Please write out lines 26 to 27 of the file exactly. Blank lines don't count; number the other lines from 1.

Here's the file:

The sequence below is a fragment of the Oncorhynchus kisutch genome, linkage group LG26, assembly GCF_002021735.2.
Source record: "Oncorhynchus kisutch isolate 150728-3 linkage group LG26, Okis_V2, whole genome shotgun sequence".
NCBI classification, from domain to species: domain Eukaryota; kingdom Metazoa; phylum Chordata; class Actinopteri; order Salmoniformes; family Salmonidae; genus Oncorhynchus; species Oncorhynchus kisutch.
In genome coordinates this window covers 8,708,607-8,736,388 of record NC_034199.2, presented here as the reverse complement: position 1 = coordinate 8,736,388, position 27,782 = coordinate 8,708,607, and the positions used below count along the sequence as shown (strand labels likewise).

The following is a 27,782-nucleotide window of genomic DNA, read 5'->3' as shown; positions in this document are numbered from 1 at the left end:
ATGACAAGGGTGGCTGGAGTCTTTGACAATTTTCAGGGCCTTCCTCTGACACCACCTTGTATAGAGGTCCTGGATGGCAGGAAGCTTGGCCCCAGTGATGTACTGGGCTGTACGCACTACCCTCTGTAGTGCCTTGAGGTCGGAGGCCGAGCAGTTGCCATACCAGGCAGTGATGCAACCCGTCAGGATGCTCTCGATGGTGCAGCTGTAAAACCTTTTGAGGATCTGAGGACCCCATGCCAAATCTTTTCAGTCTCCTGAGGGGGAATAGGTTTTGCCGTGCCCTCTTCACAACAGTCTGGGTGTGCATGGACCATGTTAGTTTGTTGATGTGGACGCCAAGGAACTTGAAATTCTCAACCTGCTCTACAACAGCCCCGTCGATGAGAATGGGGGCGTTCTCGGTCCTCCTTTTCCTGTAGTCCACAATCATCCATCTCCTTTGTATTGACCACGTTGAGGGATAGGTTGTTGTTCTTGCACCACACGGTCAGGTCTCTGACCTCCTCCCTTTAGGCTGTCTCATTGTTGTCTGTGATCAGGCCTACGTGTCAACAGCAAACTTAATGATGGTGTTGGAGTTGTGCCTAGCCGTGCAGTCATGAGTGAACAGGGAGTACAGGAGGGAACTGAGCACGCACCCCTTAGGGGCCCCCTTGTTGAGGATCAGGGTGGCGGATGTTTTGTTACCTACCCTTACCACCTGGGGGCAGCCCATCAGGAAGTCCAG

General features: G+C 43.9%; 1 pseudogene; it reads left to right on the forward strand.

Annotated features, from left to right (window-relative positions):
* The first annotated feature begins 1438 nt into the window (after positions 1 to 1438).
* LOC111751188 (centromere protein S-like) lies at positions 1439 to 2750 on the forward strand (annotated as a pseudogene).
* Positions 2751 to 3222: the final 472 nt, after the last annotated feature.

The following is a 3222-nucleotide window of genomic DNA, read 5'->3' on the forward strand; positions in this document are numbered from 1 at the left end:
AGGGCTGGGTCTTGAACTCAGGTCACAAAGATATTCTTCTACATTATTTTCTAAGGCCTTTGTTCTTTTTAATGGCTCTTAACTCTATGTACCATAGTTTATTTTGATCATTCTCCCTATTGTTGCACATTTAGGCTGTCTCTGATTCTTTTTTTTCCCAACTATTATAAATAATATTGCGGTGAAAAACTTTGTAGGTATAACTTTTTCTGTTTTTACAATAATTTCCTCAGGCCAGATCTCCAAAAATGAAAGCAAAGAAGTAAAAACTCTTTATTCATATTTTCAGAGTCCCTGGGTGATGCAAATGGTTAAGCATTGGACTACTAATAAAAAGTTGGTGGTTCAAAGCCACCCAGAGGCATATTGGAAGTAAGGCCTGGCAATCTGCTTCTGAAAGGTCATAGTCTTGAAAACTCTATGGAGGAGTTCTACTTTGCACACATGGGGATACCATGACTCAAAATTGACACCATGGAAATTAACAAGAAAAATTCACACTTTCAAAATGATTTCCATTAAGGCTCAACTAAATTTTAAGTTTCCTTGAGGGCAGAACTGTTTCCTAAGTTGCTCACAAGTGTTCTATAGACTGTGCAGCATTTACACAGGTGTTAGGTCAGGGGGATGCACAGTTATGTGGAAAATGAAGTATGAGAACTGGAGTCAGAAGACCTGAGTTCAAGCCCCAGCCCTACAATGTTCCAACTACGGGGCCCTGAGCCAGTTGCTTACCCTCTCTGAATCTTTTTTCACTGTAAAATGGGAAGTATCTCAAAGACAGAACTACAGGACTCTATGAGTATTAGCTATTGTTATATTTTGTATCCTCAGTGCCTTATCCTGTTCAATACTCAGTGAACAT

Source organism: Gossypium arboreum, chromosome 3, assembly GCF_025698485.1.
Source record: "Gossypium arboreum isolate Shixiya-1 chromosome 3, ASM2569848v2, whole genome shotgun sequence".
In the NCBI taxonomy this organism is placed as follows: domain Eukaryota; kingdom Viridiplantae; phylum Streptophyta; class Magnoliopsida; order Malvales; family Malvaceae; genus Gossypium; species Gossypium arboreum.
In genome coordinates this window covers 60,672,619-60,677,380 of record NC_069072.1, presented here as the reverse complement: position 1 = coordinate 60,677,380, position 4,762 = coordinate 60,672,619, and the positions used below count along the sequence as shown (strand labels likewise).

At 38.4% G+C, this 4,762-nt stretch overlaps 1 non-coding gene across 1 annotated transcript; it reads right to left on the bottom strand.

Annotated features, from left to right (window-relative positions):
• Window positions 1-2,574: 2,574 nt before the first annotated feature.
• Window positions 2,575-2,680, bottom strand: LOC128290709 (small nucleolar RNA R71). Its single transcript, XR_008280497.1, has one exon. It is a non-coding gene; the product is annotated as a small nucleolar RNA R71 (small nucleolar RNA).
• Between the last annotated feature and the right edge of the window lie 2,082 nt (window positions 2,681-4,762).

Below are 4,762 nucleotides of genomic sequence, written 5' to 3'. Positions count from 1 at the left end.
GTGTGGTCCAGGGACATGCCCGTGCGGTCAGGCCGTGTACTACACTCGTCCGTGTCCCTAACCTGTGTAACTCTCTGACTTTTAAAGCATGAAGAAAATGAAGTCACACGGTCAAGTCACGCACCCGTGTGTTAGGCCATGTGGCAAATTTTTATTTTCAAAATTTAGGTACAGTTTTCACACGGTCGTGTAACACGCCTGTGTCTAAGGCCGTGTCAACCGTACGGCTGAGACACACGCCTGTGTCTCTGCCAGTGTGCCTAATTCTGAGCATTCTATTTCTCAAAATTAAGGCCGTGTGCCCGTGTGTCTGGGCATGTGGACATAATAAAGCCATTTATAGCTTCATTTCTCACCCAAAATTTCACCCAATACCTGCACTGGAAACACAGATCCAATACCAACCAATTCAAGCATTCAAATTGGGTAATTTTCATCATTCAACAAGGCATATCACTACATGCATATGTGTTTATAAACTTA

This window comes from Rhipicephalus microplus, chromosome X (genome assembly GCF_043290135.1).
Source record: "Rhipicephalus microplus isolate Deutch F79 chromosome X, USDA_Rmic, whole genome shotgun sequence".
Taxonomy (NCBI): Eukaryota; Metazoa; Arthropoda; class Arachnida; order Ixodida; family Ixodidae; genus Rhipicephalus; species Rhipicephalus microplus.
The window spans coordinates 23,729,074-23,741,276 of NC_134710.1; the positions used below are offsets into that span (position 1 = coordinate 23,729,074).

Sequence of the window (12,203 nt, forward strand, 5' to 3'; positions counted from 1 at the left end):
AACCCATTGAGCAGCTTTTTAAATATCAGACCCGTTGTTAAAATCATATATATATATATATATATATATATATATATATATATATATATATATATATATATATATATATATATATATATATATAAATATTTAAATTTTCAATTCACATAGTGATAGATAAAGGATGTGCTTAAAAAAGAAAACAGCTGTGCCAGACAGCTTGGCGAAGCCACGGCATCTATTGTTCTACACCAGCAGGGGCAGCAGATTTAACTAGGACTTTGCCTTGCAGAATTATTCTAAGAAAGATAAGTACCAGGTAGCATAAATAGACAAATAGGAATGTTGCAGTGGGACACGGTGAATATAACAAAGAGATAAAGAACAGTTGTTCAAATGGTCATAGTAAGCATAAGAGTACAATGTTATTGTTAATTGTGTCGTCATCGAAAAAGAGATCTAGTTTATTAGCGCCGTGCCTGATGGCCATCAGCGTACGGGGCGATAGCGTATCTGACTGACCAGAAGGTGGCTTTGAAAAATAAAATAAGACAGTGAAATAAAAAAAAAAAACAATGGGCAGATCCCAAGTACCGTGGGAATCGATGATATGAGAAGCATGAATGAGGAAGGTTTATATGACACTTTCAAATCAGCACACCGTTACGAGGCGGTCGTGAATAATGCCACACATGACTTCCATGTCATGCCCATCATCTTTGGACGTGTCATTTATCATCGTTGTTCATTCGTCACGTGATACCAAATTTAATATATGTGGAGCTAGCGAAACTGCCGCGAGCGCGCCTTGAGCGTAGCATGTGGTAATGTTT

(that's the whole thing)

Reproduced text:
Source record: "Rhipicephalus microplus isolate Deutch F79 chromosome X, USDA_Rmic, whole genome shotgun sequence".
Taxonomy (NCBI): Eukaryota; Metazoa; Arthropoda; class Arachnida; order Ixodida; family Ixodidae; genus Rhipicephalus; species Rhipicephalus microplus.